Can I Apply for Social Security Disability with Sleep Apnea?

Published on: July 13, 2017

Can I Apply for Social Security Disability with Sleep Apnea?

Sleep apnea is a condition where a person experience pauses in breathing or shallow breaths during their sleep. It often arises due to one being unable to maintain a constant airflow through their nose and mouth, causing shortness of breath. A person may stop breathing for up to 30 seconds at a time, and this may happen regularly throughout the night. Shortness of breath can lead to you being unable to maintain deep sleep during the night, causing excessive daytime sleepiness.

This article will explore the complications that sleep apnea can cause, and whether you can qualify and apply for social security disability benefits with sleep apnea.

How Sleep Apnea can Affect you

Sleep apnea is primarily caused by the inability of a person to properly move their respiratory muscles, which causes a reduction of the airflow through the nose and mouth. The shortness of breath that occurs as a result of sleep apnea can cause a person to get insufficient sleep during the night. This causes you to become constantly tired during the day, and it can affect your ability to carry out many daytime tasks.

Some people even end up falling asleep in the middle of regular activities such as driving or having a conversation. If sleep apnea is not correctly diagnosed, it can affect your memory, mood, and daytime alertness. More severe conditions can arise such as high blood pressure, heart attack or a stroke.

Applying for Disability Benefits with Sleep Apnea

In order to receive benefits from the SSA for sleep apnea, you must be able to demonstrate how the condition is preventing you from working full-time. The SSA uses an assessment called the Residual Functional Capacity (RFC) to determine how much you are able to do despite your condition. When preparing this assessment, the SSA analyzes the extent to which your current conditions are preventing you from carrying out any substantial gainful activity.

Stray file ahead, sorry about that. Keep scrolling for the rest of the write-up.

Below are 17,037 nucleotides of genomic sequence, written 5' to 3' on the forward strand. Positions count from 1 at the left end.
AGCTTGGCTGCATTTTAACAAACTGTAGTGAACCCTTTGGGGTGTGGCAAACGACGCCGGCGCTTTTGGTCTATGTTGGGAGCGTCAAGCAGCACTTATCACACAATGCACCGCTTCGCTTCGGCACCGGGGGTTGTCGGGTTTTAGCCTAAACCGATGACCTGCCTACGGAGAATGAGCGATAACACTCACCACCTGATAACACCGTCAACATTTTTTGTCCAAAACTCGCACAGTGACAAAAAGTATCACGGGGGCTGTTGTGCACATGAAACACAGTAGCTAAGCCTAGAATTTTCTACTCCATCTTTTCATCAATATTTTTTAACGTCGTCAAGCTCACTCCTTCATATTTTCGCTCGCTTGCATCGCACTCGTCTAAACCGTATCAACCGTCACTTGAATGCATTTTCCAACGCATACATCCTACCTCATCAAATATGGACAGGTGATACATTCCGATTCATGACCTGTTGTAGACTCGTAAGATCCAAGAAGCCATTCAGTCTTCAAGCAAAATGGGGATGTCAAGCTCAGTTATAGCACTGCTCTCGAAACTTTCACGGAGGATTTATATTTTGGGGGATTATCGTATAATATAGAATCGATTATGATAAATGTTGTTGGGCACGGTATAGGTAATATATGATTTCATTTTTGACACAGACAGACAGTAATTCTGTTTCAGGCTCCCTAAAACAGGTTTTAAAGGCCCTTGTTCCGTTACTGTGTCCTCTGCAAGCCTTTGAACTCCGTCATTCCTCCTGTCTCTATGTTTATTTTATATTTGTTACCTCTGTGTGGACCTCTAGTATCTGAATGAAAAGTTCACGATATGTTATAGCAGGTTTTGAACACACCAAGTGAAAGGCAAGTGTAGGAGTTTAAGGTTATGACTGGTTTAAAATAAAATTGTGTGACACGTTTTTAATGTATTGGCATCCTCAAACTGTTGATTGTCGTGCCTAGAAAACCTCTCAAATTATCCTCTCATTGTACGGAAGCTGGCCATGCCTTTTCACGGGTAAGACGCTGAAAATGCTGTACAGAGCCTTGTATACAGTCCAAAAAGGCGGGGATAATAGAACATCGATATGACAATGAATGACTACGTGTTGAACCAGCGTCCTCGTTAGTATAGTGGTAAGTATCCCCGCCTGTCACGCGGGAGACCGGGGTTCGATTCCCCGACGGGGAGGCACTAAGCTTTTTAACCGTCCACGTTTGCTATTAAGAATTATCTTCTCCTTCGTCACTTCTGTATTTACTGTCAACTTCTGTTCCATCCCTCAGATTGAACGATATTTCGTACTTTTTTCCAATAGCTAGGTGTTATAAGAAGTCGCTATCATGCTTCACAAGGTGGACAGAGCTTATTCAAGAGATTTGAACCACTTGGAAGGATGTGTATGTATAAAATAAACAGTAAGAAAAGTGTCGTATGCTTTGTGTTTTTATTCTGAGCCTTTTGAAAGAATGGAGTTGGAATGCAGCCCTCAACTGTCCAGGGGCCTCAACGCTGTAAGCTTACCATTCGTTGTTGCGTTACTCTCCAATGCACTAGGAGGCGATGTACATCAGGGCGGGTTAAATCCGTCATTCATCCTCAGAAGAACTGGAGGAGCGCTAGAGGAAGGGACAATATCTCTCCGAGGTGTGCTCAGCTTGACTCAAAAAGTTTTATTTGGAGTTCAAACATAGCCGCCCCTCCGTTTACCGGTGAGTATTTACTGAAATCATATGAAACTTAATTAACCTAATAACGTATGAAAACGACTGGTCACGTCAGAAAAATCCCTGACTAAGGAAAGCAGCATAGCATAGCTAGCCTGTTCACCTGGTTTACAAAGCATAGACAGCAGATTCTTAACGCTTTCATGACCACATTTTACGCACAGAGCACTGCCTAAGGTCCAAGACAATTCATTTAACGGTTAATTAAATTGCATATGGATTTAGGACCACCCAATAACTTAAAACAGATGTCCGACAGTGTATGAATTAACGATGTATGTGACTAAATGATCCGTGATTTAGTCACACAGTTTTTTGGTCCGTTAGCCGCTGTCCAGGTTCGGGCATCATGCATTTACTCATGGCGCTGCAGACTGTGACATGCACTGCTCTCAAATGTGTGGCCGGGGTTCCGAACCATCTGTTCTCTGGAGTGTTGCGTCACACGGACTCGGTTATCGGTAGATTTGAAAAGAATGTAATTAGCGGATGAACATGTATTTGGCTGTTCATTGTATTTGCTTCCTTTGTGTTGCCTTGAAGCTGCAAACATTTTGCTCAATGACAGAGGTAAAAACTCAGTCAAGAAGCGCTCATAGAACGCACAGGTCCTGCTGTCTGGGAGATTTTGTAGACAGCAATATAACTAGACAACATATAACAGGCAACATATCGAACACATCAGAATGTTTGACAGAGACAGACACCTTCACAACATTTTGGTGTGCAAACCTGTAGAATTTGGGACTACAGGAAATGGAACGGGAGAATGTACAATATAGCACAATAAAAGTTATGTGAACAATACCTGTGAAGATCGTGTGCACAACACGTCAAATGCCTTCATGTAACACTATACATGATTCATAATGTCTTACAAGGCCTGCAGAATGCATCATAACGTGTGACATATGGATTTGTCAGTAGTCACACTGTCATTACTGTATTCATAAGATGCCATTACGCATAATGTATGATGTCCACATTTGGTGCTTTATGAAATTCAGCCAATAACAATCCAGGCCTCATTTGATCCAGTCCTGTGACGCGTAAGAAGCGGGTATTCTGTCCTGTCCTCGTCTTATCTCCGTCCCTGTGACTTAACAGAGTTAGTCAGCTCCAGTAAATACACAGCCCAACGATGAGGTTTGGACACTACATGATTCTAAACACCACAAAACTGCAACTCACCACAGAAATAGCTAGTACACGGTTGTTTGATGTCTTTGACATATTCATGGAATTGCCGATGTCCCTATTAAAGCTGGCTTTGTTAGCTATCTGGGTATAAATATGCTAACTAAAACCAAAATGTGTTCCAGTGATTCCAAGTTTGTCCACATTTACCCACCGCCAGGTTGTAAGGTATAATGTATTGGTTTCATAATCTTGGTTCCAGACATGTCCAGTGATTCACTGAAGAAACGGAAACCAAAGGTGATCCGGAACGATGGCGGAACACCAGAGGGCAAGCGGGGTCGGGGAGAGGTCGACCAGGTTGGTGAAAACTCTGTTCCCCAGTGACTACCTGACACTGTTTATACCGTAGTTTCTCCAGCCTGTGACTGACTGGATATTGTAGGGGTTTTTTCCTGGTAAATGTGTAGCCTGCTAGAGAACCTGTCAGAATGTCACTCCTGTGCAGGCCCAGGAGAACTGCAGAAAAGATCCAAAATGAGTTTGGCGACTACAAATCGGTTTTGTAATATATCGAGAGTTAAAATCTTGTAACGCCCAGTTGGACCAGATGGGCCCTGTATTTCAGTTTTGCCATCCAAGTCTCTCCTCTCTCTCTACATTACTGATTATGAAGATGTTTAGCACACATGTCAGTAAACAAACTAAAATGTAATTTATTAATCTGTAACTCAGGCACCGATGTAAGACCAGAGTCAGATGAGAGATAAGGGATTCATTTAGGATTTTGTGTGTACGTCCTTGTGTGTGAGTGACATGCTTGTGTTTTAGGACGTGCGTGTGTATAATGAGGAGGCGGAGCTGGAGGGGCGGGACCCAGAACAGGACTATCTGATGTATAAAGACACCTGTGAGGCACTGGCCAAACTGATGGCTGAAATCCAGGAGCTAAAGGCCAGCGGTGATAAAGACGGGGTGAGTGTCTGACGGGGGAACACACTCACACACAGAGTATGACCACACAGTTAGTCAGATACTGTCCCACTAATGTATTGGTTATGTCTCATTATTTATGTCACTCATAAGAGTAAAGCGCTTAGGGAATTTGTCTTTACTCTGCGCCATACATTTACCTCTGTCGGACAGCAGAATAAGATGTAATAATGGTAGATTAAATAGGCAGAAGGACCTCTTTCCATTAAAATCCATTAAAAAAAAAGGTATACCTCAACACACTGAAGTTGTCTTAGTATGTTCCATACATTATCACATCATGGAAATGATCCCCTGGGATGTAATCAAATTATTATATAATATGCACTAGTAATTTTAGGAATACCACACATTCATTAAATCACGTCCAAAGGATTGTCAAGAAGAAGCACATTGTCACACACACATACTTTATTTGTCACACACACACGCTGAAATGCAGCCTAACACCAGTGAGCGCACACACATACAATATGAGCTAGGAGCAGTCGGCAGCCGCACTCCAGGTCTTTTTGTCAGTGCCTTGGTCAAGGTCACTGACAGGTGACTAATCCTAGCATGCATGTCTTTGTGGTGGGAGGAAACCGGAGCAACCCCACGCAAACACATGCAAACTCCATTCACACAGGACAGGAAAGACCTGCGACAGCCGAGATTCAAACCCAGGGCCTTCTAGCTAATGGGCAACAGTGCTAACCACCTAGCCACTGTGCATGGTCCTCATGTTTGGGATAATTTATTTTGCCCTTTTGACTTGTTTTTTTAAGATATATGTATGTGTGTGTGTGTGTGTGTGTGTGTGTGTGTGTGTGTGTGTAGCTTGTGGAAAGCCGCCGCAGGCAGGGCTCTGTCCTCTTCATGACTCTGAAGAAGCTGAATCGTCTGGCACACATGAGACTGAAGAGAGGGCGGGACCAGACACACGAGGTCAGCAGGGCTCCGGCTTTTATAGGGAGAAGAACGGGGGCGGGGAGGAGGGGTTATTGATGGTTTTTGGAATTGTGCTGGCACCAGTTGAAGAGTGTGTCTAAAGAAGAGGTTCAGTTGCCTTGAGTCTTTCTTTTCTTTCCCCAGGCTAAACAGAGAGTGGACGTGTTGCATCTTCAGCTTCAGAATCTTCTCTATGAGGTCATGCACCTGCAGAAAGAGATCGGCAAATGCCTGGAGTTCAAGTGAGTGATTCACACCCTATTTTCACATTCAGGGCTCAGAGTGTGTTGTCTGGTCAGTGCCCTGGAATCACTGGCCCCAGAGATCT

They also look at any other impairments that arise as a result of your sleep apnea. For example, if you are experiencing excessive daytime fatigue, you may be unable to drive or operate heavy machinery, which impedes your ability to do your job correctly. In addition, you may be at risk of related conditions such as heart failure if you push yourself to do the work that you were previously engaged in before your complications arose.

When submitting your application, it is important to have your doctor clearly specify which limitations your sleep apnea is causing that prevent you from working. The SSA will consider these limitations and how they affect your job responsibilities when preparing your RFC assessment.

Qualifying for Benefits due to Sleep Apnea

It is often difficult for people to prove how sleep apnea is preventing them from working full-time. This is due to the varying and subjective nature of the condition, where some people may be affected more than others and specific conditions may be difficult to prove. The SSA also requires that you submit medical evidence documenting a specific medical condition.

If your sleep apnea is causing heart or mental complications (such as high blood pressure or cognitive disorders), you may be able to qualify for benefits under chronic pulmonary hypertension or organic mental disorders. The impairments caused by sleep apnea may cause you to experience a high blood pressure of 40mm Hg or greater, or mental complications such as memory issues, depression or impaired intellectual capability. Experiencing such conditions often results in eligibility to receive disability benefits.

In the case of determining cognitive impairment, there are certain conditions that you must face in order for the SSA to conclude that your complications are indeed disabling. These conditions are:

  • A reduction in your intellectual capability that leads to a drop of at least 15 IQ points. Other issues such as disorientation while at work, difficulty in concentrating and cognitive problems such as hallucinations are also considered.
  • Mood swings that lead to personality issues such as depression, unstable temper or impulsive decision making that affects your ability to carry out daily functions.
  • The presence of an organic mental disorder that has lasted for a minimum of two years and has impeded your ability to do conduct daily activities. In providing evidence for this condition, you must be able to show that you have been taking the recommended medication or treatment plans recommended by your doctor. You should also be able to show how your condition has not improved and putting pressure on yourself may cause your condition to worsen.

Qualifying for disability benefits with sleep apnea ultimately comes down to your ability to prove how complications arising from the condition are preventing you from working. The complications that sleep apnea may lead to, such as heart and mental conditions, can cause you to be eligible for disability benefits as a result of those complications.


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